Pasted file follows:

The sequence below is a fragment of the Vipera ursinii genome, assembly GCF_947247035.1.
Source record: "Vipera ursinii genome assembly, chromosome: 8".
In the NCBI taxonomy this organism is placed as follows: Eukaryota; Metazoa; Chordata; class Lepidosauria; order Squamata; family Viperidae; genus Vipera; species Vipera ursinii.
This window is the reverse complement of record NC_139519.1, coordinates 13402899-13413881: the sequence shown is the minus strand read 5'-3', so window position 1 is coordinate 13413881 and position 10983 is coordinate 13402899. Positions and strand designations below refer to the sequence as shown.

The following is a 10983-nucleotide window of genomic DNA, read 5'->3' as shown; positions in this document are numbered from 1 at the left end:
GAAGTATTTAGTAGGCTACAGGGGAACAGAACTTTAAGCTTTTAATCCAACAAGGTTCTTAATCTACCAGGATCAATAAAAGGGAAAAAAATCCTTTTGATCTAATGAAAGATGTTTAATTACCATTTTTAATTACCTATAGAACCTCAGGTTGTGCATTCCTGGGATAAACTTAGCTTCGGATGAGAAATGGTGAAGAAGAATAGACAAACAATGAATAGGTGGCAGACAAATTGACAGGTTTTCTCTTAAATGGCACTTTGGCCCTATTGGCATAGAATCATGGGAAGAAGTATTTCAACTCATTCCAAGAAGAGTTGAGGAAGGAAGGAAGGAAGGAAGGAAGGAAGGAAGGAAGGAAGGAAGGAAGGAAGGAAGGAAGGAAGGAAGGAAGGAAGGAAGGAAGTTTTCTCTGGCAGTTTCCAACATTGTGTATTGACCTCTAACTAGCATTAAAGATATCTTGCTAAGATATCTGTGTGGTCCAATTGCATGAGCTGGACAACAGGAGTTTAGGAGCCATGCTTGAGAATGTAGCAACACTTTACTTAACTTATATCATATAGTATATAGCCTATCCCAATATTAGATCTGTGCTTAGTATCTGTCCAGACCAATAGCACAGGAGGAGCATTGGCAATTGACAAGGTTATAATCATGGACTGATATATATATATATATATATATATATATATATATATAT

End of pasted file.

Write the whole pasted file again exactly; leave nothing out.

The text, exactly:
The sequence below is a fragment of the Vipera ursinii genome, assembly GCF_947247035.1.
Source record: "Vipera ursinii genome assembly, chromosome: 8".
In the NCBI taxonomy this organism is placed as follows: Eukaryota; Metazoa; Chordata; class Lepidosauria; order Squamata; family Viperidae; genus Vipera; species Vipera ursinii.
This window is the reverse complement of record NC_139519.1, coordinates 13402899-13413881: the sequence shown is the minus strand read 5'-3', so window position 1 is coordinate 13413881 and position 10983 is coordinate 13402899. Positions and strand designations below refer to the sequence as shown.

The following is a 10983-nucleotide window of genomic DNA, read 5'->3' as shown; positions in this document are numbered from 1 at the left end:
GAAGTATTTAGTAGGCTACAGGGGAACAGAACTTTAAGCTTTTAATCCAACAAGGTTCTTAATCTACCAGGATCAATAAAAGGGAAAAAAATCCTTTTGATCTAATGAAAGATGTTTAATTACCATTTTTAATTACCTATAGAACCTCAGGTTGTGCATTCCTGGGATAAACTTAGCTTCGGATGAGAAATGGTGAAGAAGAATAGACAAACAATGAATAGGTGGCAGACAAATTGACAGGTTTTCTCTTAAATGGCACTTTGGCCCTATTGGCATAGAATCATGGGAAGAAGTATTTCAACTCATTCCAAGAAGAGTTGAGGAAGGAAGGAAGGAAGGAAGGAAGGAAGGAAGGAAGGAAGGAAGGAAGGAAGGAAGGAAGGAAGGAAGGAAGGAAGGAAGGAAGTTTTCTCTGGCAGTTTCCAACATTGTGTATTGACCTCTAACTAGCATTAAAGATATCTTGCTAAGATATCTGTGTGGTCCAATTGCATGAGCTGGACAACAGGAGTTTAGGAGCCATGCTTGAGAATGTAGCAACACTTTACTTAACTTATATCATATAGTATATAGCCTATCCCAATATTAGATCTGTGCTTAGTATCTGTCCAGACCAATAGCACAGGAGGAGCATTGGCAATTGACAAGGTTATAATCATGGACTGATATATATATATATATATATATATATATATATATATAT